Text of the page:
A Second Look – Eli Stone Controversy

I must admit when I saw there was controversy over the content for the premier of the new show Eli Stone that I was really surprised. My view was that it was a show with an interesting story line not a news report. I honestly didn’t realize that the topic of vaccines causing autism was a real topic. (Maybe I just haven’t paid attention.)

I saw several blog entries about it:

I think the quote from another About.com section sums it up pretty well from what I have read:

“I personally believe that the vast majority of people involved in this debate are telling the truth as they see it. But those truths are in direct conflict with one another. That’s where the writers of Eli Stone got it right: today, in the autism community, we are living through what feels almost like an epic battle. Whose truth is truer? Until some as-yet-undefined event provides absolute certainty one way or another, people will continue to take sides based on their beliefs and on the evidence – valid or not – of their own eyes.”

I am clearly not a clinician and haven’t done the research on this topic, but I find it interesting. I likely would have let it slip by me except when I picked up the USA Today on Tuesday I saw a full-page advertisement titled “Are we poisoning our kids in the name of protecting their health?”. It caught my attention so kudos to the designer. So, I read the advertisement and went to the website for Generation Rescue to learn more.

“We surveyed over 9,000 boys in California and Oregon and found that vaccinated boys had a 155% greater chance of having a neurological disorder like ADHD or autism than unvaccinated boys.” [see their study details here]

From the advertisement, it points out that the autism rate in the US in 1883 was 1 in 10,000 and in 2008 is 1 in 150. That is pretty scary. When I was a kid, I don’t remember knowing kids with autism or ADD/ADHD or peanut allergies or lots of other conditions. Today, I know and have friends with kids with each of these conditions. It certainly is more prevalent (or more diagnosed).

The point of the advertisement is that we have increased the number of vaccines we give our kids from 10 to 36 since 1983 and that the over-immunization with toxic ingredients (mercury, aluminum, formaldehyde, ether, antifreeze) and the live viruses have caused this. Of course, the Centers for Disease Control (CDC) and the American Academy of Pediatrics dispute this. I don’t know the answer, but I know that it’s not easily going to get resolved and no magic trial like the show is going to resolve it. It’s not different than many issues in healthcare where there isn’t great comparative data and things are not black and white.

Anyways, watch the show. It’s good. On what the right answer is. I don’t know.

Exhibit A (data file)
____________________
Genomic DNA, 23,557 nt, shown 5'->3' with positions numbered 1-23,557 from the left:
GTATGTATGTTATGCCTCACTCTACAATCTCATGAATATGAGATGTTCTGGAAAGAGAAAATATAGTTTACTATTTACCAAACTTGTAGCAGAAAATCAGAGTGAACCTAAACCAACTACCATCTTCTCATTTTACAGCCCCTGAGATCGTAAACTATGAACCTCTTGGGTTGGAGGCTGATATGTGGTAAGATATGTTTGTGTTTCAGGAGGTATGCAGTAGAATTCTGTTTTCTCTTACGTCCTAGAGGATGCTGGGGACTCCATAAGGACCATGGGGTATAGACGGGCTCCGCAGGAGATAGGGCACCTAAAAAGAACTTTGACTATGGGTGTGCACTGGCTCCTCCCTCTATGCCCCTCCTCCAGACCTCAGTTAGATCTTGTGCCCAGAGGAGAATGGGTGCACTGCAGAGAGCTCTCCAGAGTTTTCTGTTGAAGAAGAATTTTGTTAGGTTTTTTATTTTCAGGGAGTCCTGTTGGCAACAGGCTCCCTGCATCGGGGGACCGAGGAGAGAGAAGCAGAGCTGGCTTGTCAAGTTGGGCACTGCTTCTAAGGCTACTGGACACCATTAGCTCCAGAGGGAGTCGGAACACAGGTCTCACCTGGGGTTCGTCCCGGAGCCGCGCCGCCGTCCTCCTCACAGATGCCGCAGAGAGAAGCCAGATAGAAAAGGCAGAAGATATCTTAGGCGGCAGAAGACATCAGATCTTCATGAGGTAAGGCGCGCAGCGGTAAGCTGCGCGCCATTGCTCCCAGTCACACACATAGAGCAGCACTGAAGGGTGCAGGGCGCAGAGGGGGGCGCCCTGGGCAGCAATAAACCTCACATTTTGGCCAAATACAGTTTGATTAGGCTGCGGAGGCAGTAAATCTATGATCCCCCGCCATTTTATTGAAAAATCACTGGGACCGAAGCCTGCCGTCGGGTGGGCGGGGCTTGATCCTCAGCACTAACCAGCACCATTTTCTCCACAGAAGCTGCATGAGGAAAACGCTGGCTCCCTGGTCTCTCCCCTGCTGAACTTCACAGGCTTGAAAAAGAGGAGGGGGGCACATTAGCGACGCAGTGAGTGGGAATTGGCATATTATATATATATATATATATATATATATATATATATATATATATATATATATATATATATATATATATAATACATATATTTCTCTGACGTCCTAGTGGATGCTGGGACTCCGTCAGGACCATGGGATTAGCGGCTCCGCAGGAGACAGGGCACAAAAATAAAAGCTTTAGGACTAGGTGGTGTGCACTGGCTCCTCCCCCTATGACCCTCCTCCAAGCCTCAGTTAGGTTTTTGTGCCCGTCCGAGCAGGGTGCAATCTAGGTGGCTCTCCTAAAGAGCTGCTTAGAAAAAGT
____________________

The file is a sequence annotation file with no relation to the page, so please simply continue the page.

2 Responses to “A Second Look – Eli Stone Controversy”

  1. Trisha is absolutely on the money: The risk of serious harm to your child from not vaccinating versus vaccinating them is much, much higher.

    May you not have a vaccine debacle (as we have in the UK with the MMR vaccine).

    Nothing in life is risk free. Including healthcare interventions.

  2. George — you are so right that these things aren’t easily resolved.

    I host a weekly health radio show, and have had several conversations with professionals — physicians and researchers — about vaccines and autism. In every case they cite another aspect that isn’t often discussed in the autism – vaccine debate. That is, that the numbers of children who would have died from the diseases they are vaccinated against is far greater than the number of children who are being diagnosed as autistic, with ADHD, etc.

    So, then, the question for a parent becomes more about getting her child vaccinated to be sure he survives a disease that otherwise might might kill him. It’s not a question of possibility of death or possibility of autism, however — because again, that link between vaccination and autism or ADHD is not scientifically proven.

    Just one more very tough decision for a parent to make. But given the choice between losing my child all together, and risking something that is unproven? I know what I would do.

    Trisha Torrey
    Every Patient’s Advocate
    About.com Guide to Patient Empowerment

Leave a Reply

Fill in your details below or click an icon to log in:

WordPress.com Logo

You are commenting using your WordPress.com account. Log Out /  Change )

Twitter picture

You are commenting using your Twitter account. Log Out /  Change )

Facebook photo

You are commenting using your Facebook account. Log Out /  Change )

Connecting to %s

%d bloggers like this: